in this light, the concept of this relief becomes clearer: it transcends the specific to encompass the universal. Jugo- vića Majka becomes equated with the Christian proto- type of the grieving mother—Mary at the Cross.107
Other images of the mother of the jugovići belong to a rather rare category—a post-World War ii depiction of the theme. Modern art at that time did not favor narra- tive subjects inspired by literature. The artist Ljubinka jo- vanović created one of these works in 1953, avoiding the pitfalls of descriptiveness in painting. The power of this representation derives from the utmost simplicity of de- sign, composition, and colors.108 Dressed in black, Jugo- vića Majka kneels in the center of the work, her open palms assuming the ancient gesture of an orant-saint. The nine standing figures of her daughters-in-law, newly wid- owed women as the result of the Battle of Kosovo, en- circle her. This artist chose to represent the moment from the poem, Smrt Majke Jugovića, which precedes that se- lected by Palavičini:
From far away her daughters-in-law saw her, and walked toward her a little closer nine widows started lamenting, nine orphans started crying.109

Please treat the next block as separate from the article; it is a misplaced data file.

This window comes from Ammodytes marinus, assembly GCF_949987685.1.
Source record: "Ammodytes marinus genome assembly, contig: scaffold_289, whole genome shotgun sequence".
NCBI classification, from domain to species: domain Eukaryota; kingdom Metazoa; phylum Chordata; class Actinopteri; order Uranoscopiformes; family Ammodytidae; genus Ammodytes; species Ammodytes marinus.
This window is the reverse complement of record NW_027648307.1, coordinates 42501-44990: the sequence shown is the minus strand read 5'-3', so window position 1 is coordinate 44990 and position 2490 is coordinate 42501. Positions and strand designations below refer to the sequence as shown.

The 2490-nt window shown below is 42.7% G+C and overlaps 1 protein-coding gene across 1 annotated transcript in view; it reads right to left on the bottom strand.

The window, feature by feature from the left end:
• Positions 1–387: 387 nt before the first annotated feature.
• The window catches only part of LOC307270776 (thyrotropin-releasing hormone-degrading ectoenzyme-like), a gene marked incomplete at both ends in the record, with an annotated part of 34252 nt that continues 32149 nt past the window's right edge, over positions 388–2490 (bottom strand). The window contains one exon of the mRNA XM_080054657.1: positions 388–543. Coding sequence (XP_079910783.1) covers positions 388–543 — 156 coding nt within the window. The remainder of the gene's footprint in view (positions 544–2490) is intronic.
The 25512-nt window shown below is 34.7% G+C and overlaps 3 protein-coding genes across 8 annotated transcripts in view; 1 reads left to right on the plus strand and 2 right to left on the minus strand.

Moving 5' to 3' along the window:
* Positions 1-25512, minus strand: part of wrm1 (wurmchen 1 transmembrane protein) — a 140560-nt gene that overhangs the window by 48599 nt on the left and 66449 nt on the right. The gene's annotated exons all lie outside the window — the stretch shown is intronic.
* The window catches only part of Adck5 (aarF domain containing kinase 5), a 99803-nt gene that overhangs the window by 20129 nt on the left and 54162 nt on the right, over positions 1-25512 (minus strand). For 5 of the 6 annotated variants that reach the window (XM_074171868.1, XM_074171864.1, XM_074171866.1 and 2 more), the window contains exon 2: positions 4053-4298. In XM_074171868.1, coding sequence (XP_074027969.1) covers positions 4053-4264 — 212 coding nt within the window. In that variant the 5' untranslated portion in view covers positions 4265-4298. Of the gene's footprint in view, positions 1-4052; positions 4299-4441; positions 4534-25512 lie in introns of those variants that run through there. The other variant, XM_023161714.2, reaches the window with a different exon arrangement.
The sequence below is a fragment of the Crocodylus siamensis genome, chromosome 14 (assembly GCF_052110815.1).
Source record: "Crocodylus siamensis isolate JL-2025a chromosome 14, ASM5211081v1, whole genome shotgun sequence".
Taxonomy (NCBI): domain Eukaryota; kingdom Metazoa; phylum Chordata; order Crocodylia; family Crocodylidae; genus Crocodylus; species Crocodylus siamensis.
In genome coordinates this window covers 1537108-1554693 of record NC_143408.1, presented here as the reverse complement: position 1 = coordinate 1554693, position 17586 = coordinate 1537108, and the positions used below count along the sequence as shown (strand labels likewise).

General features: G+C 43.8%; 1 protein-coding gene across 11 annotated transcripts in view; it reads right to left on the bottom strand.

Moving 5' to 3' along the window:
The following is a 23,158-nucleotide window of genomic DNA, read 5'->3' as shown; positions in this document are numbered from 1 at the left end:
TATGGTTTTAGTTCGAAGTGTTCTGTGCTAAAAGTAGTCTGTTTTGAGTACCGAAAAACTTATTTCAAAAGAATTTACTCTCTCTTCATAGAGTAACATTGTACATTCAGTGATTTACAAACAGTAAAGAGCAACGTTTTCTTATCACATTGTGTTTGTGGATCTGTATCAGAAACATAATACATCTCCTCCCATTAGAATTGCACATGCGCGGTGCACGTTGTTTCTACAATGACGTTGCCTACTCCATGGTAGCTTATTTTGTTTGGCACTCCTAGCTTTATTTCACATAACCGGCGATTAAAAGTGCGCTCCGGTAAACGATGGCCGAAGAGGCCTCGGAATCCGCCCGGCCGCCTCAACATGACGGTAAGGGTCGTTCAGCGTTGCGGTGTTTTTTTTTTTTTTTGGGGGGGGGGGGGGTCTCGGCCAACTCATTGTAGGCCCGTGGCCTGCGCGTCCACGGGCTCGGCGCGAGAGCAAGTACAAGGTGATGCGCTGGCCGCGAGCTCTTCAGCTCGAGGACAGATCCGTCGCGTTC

in spite of its contemporary visual language, this im- age also captures the spirit of a medieval icon or fresco and assumes transcendental qualities by personifying ma- ternal grief.
another female Serbian painter, Olivera Kangrga, also depicted the subject of Jugovića Majka.110 in the foreground on the left hand side sits the grieving mother, framed by a ruined stone wall. The style of her garments and their coloration, as well as her hand gesture and gently reclined head, iconographically resemble that of the Virgin Mary. The severed arm of her son Damjan rests on the mother’s lap. This painter chose to depict the final moments of this mother’s grief, just before she dies of a broken heart:
The mother took the arm of Damjan, she turned it, she twisted it, then she quietly spoke to the arm.111
The landscape of Kosovo occupies two thirds of the right hand side of this painting. in the foreground the leg- endary peonies of Kosovo (Kosovski božuri) bloom in flam- ing colors, while the river Sitnica diagonally transverses the battlefield, guiding the eye of the beholder to the mid- dle and far distance. as described in other poems of the Kosovo Cycle, this river “flowed muddy and inundated” after the Battle of Kosovo.112 along its banks shields are
107 G. Millet, Recherches sur l’iconographie, pp. 397–460, and figs. 426–82; G. Schiller, Iconography of Christian Art, v. 2, pp. 88–116, and figs. 327–31; 339–48; 360–63; 383–92; 409–10, 507–9; 511–26.
108 a. jevtić, (ed.), Zadužbine Kosova, figure on page 292.
109 V. Djurić, Antologija, p. 286: Daleko je snaje ugledale, / malo bliže pred nju išetale / zakukalo devet udovica, / zaplakalo devet sirotica.
110 Mihaljčić, “The Historical Role,” pp. 344–47, figure on page 86.
111 V. Djurić, Antologija, 1973, 287: Uze majka ruku Damjanovu, / okretala, prevrtala s njome, / pa je ruci tijo besjedila...
112 V. Djurić, Antologija, p. 272: “Musić Stevan.”